And you thought AI stands for artificial insemination.
Well, it does, at least in our world. But in the world of the consumers who eat the beef you produce, it means artificial intelligence. And, if it’s essential to meet your customers where they are, which it is, the beef business is doing that very successfully.
I had a chat with Season Solorio during the Cattle Industry Summer Meeting recently and was fascinated with what she told me. She’s senior executive director for brand marketing and communications with NCBA, a contractor to the Beef Checkoff. One of the vehicles by which the beef business meets consumers where they are is Chuck Knows Beef, she says.
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Chuck was introduced to the world last March, and since then has generated more than a million visits to the website, chuckknowsbeef.com. The most frequently-asked question? What is a flank steak?
But Chuck knows a lot more than that. That’s because Chuck is built on artificial intelligence, using the beefitswhatsfordinner website as its information source. So every question consumers ask Chuck, the smarter he gets.
Chuck allows consumers to ask questions about beef three different ways. There’s the website, which is the most popular. Then, the 50 million or so folks who have an Alexa or Google Home device can download the Chuck Knows Beef skill and have a conversation with Chuck in the kitchen as they are preparing a meal.
But, Solorio asks, how many people own a smartphone? Just about everybody. “So you can access Chuck Knows Beef and have that verbal conversation with him [over your phone]. All you have to do is download the Amazon Alexa or Google Home app and then access Chuck Knows Beef and you can have that experience.”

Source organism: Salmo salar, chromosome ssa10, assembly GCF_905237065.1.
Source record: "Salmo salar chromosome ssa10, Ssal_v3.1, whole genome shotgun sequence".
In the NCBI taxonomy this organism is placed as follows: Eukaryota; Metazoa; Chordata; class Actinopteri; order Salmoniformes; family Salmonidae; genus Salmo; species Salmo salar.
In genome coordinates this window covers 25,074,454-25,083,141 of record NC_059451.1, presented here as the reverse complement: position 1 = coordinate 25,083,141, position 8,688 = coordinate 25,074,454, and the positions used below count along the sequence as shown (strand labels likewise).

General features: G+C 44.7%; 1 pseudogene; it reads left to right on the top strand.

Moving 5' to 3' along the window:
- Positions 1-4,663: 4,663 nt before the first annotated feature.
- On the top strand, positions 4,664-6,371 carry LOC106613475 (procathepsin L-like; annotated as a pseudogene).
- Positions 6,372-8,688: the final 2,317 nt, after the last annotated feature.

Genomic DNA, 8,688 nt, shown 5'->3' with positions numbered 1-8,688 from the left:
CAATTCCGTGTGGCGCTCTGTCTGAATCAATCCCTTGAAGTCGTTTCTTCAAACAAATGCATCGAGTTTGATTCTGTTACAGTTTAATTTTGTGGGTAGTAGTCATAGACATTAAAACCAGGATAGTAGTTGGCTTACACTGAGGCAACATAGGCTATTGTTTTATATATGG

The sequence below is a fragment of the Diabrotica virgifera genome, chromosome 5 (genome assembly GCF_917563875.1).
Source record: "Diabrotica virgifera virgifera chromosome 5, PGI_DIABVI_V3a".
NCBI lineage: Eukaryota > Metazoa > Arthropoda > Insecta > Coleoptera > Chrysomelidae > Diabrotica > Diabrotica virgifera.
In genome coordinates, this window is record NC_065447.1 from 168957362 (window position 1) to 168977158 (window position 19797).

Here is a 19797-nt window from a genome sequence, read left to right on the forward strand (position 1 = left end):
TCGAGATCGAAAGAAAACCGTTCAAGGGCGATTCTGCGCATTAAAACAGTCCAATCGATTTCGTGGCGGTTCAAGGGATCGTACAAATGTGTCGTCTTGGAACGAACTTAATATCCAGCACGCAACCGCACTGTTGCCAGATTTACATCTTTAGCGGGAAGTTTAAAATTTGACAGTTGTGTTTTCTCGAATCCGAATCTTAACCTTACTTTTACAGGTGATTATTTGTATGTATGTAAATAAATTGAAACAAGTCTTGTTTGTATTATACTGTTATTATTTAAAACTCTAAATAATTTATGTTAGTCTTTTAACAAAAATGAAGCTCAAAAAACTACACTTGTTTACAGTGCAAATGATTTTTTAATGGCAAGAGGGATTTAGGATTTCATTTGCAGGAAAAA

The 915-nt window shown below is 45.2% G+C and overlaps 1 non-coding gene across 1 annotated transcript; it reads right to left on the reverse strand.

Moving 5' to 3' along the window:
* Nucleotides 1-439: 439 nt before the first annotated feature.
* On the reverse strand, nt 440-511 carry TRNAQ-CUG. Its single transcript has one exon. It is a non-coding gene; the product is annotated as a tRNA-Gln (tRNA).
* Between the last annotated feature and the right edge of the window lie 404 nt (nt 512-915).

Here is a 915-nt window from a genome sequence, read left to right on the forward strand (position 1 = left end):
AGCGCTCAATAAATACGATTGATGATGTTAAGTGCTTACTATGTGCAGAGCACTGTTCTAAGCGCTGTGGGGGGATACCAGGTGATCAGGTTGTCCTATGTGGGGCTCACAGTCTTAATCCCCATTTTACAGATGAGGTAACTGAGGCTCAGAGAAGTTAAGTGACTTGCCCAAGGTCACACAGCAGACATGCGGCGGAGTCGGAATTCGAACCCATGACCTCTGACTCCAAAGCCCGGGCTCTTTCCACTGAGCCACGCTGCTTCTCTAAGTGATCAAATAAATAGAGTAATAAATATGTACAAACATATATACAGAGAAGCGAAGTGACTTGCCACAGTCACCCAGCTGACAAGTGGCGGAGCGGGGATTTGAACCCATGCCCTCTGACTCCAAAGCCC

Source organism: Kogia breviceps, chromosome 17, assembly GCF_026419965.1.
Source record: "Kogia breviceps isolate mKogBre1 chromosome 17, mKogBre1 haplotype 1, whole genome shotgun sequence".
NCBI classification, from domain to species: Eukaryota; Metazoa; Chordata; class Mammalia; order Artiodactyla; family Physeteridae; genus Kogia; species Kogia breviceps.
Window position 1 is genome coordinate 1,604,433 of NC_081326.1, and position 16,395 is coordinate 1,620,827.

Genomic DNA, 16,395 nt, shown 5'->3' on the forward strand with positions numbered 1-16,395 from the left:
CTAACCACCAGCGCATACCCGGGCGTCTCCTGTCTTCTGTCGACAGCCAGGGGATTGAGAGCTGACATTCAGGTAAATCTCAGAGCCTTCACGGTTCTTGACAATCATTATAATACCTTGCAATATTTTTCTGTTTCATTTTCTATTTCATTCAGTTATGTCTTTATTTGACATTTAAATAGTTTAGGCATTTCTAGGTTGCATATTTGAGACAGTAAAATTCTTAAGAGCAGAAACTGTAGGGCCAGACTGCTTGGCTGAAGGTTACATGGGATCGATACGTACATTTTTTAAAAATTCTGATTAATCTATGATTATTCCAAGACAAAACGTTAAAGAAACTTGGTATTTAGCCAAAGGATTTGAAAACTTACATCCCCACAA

If that’s not enough, Solorio has plans to take Chuck into the augmented reality arena. Are you familiar with Pokémon Go? I wasn’t until Solorio described it to me. You look around the room through the camera on your phone. You see a little Pokémon monster through the screen on your phone. The point of which escapes me entirely. But that doesn’t matter. For the folks who use Pokémon, it’s a familiar way to use their phone for entertainment. I guess.
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However, that augmented reality ability can help consumers make beef buying decisions. “Let’s say you’re standing in the supermarket and you see a ground beef product in front of you and you’re thinking, ‘I don’t know what I would do with that. How do I prepare it? What are some great recipes.’”
All the consumer has to do is scan the name “ground beef” on the package. “And by virtue of scanning the name, it could pop up recipe suggestions, a video, tips on how they would prepare it,” she says. “So that’s taking Chuck Knows Beef from what it exists today as audio into a visual world.”
Pretty cool, huh?